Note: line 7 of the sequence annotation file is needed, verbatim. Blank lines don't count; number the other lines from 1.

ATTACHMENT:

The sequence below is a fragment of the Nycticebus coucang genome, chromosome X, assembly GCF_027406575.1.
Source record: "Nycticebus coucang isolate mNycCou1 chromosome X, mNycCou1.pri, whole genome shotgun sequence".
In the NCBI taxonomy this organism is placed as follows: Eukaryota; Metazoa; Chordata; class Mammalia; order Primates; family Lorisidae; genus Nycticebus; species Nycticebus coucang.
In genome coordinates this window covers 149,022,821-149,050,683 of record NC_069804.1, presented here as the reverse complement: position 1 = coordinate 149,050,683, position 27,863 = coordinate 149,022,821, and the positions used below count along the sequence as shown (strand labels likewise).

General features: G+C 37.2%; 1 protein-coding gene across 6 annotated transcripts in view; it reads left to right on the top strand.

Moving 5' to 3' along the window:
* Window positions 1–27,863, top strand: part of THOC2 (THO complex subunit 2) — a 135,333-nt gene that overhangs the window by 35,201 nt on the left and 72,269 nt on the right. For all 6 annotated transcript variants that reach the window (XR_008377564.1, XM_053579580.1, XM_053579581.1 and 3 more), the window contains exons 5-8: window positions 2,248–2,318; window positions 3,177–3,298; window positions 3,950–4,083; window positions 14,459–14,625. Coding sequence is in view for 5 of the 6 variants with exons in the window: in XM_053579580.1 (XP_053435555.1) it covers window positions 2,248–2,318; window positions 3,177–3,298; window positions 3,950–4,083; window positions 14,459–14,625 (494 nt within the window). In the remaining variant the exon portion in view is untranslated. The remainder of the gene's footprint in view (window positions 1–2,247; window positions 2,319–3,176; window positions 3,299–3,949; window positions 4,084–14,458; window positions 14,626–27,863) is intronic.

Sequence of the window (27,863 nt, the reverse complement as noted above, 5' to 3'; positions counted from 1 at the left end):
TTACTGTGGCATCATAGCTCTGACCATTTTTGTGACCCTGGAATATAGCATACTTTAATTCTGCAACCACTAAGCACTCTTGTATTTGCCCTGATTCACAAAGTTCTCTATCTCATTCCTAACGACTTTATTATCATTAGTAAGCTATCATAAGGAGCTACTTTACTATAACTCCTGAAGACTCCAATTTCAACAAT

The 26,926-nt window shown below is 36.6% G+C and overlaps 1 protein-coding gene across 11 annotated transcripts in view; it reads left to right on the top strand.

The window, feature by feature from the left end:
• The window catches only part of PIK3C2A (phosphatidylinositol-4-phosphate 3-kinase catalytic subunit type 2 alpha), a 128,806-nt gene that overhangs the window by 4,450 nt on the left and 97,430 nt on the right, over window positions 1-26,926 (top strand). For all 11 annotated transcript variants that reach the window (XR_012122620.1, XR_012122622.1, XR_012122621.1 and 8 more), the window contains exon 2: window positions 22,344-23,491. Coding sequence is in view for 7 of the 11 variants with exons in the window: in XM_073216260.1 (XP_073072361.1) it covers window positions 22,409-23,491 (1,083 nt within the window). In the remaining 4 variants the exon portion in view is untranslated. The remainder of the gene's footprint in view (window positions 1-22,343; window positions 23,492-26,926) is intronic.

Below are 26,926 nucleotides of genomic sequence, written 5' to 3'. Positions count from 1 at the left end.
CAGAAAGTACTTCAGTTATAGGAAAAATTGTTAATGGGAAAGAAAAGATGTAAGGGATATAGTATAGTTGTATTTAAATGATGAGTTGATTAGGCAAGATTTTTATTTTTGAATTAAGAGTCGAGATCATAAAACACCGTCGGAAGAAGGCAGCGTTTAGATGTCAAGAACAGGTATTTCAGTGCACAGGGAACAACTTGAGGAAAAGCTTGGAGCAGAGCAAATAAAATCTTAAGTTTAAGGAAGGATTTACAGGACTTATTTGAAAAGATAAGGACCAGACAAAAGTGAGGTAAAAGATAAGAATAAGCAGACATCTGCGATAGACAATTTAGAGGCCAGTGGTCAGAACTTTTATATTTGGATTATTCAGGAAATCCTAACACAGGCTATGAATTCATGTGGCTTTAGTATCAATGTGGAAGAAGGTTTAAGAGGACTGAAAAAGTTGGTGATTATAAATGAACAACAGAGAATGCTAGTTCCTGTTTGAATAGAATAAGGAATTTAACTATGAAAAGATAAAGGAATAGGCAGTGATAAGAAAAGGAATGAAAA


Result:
* Window positions 1–27,863, top strand: part of THOC2 (THO complex subunit 2) — a 135,333-nt gene that overhangs the window by 35,201 nt on the left and 72,269 nt on the right. For all 6 annotated transcript variants that reach the window (XR_008377564.1, XM_053579580.1, XM_053579581.1 and 3 more), the window contains exons 5-8: window positions 2,248–2,318; window positions 3,177–3,298; window positions 3,950–4,083; window positions 14,459–14,625. Coding sequence is in view for 5 of the 6 variants with exons in the window: in XM_053579580.1 (XP_053435555.1) it covers window positions 2,248–2,318; window positions 3,177–3,298; window positions 3,950–4,083; window positions 14,459–14,625 (494 nt within the window). In the remaining variant the exon portion in view is untranslated. The remainder of the gene's footprint in view (window positions 1–2,247; window positions 2,319–3,176; window positions 3,299–3,949; window positions 4,084–14,458; window positions 14,626–27,863) is intronic.